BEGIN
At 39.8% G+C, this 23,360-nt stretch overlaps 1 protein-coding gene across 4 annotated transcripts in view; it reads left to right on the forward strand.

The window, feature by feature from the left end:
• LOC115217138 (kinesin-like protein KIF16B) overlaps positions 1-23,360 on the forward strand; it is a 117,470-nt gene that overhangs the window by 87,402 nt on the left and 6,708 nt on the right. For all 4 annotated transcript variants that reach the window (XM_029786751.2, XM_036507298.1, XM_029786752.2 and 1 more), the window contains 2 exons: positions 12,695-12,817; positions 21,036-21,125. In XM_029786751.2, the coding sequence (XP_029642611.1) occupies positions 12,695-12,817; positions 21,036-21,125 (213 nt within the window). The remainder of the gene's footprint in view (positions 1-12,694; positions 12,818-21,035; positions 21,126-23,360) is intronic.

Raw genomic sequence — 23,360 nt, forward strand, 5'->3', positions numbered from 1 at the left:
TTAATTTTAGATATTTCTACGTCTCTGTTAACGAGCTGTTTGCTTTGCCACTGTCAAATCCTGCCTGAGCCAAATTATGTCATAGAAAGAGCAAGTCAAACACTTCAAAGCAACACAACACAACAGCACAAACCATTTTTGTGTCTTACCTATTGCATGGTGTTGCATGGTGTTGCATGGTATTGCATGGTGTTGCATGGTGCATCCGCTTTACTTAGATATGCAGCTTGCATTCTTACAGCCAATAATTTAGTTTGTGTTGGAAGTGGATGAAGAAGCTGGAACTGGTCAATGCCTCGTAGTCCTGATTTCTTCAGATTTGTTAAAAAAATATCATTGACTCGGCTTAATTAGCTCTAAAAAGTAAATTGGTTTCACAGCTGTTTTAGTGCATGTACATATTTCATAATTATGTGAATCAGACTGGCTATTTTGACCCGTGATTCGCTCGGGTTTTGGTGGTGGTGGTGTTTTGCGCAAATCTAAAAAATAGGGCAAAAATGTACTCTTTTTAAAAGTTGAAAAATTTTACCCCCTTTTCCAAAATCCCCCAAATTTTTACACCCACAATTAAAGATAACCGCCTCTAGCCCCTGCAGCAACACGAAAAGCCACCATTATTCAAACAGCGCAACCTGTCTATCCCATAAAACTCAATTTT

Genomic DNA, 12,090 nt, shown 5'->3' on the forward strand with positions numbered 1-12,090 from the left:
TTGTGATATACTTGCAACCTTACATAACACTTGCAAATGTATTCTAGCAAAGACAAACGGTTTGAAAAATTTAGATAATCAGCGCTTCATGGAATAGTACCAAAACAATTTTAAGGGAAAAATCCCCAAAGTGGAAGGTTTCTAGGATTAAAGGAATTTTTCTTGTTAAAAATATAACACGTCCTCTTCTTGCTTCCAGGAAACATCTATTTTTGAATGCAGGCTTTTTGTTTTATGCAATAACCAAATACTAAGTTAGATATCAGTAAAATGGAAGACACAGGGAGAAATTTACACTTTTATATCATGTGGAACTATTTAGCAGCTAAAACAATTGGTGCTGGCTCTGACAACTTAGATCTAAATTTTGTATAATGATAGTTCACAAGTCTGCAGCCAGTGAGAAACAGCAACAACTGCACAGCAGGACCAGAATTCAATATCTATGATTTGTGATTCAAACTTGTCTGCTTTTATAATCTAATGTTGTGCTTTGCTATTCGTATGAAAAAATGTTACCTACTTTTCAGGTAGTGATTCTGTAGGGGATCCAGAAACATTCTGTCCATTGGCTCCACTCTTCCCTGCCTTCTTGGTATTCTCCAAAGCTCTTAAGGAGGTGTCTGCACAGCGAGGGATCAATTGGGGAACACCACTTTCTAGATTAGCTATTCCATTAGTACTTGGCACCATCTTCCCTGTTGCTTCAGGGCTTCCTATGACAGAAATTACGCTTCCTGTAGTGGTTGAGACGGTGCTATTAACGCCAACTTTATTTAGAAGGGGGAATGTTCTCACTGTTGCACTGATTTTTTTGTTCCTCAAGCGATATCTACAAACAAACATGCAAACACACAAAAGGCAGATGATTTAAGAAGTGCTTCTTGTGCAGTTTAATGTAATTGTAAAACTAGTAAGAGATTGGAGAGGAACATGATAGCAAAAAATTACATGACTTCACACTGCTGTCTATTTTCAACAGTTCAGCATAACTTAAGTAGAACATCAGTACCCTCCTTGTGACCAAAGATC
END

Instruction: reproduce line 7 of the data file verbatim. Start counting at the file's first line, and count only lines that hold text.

TTGTGATATACTTGCAACCTTACATAACACTTGCAAATGTATTCTAGCAAAGACAAACGGTTTGAAAAATTTAGATAATCAGCGCTTCATGGAATAGTACCAAAACAATTTTAAGGGAAAAATCCCCAAAGTGGAAGGTTTCTAGGATTAAAGGAATTTTTCTTGTTAAAAATATAACACGTCCTCTTCTTGCTTCCAGGAAACATCTATTTTTGAATGCAGGCTTTTTGTTTTATGCAATAACCAAATACTAAGTTAGATATCAGTAAAATGGAAGACACAGGGAGAAATTTACACTTTTATATCATGTGGAACTATTTAGCAGCTAAAACAATTGGTGCTGGCTCTGACAACTTAGATCTAAATTTTGTATAATGATAGTTCACAAGTCTGCAGCCAGTGAGAAACAGCAACAACTGCACAGCAGGACCAGAATTCAATATCTATGATTTGTGATTCAAACTTGTCTGCTTTTATAATCTAATGTTGTGCTTTGCTATTCGTATGAAAAAATGTTACCTACTTTTCAGGTAGTGATTCTGTAGGGGATCCAGAAACATTCTGTCCATTGGCTCCACTCTTCCCTGCCTTCTTGGTATTCTCCAAAGCTCTTAAGGAGGTGTCTGCACAGCGAGGGATCAATTGGGGAACACCACTTTCTAGATTAGCTATTCCATTAGTACTTGGCACCATCTTCCCTGTTGCTTCAGGGCTTCCTATGACAGAAATTACGCTTCCTGTAGTGGTTGAGACGGTGCTATTAACGCCAACTTTATTTAGAAGGGGGAATGTTCTCACTGTTGCACTGATTTTTTTGTTCCTCAAGCGATATCTACAAACAAACATGCAAACACACAAAAGGCAGATGATTTAAGAAGTGCTTCTTGTGCAGTTTAATGTAATTGTAAAACTAGTAAGAGATTGGAGAGGAACATGATAGCAAAAAATTACATGACTTCACACTGCTGTCTATTTTCAACAGTTCAGCATAACTTAAGTAGAACATCAGTACCCTCCTTGTGACCAAAGATC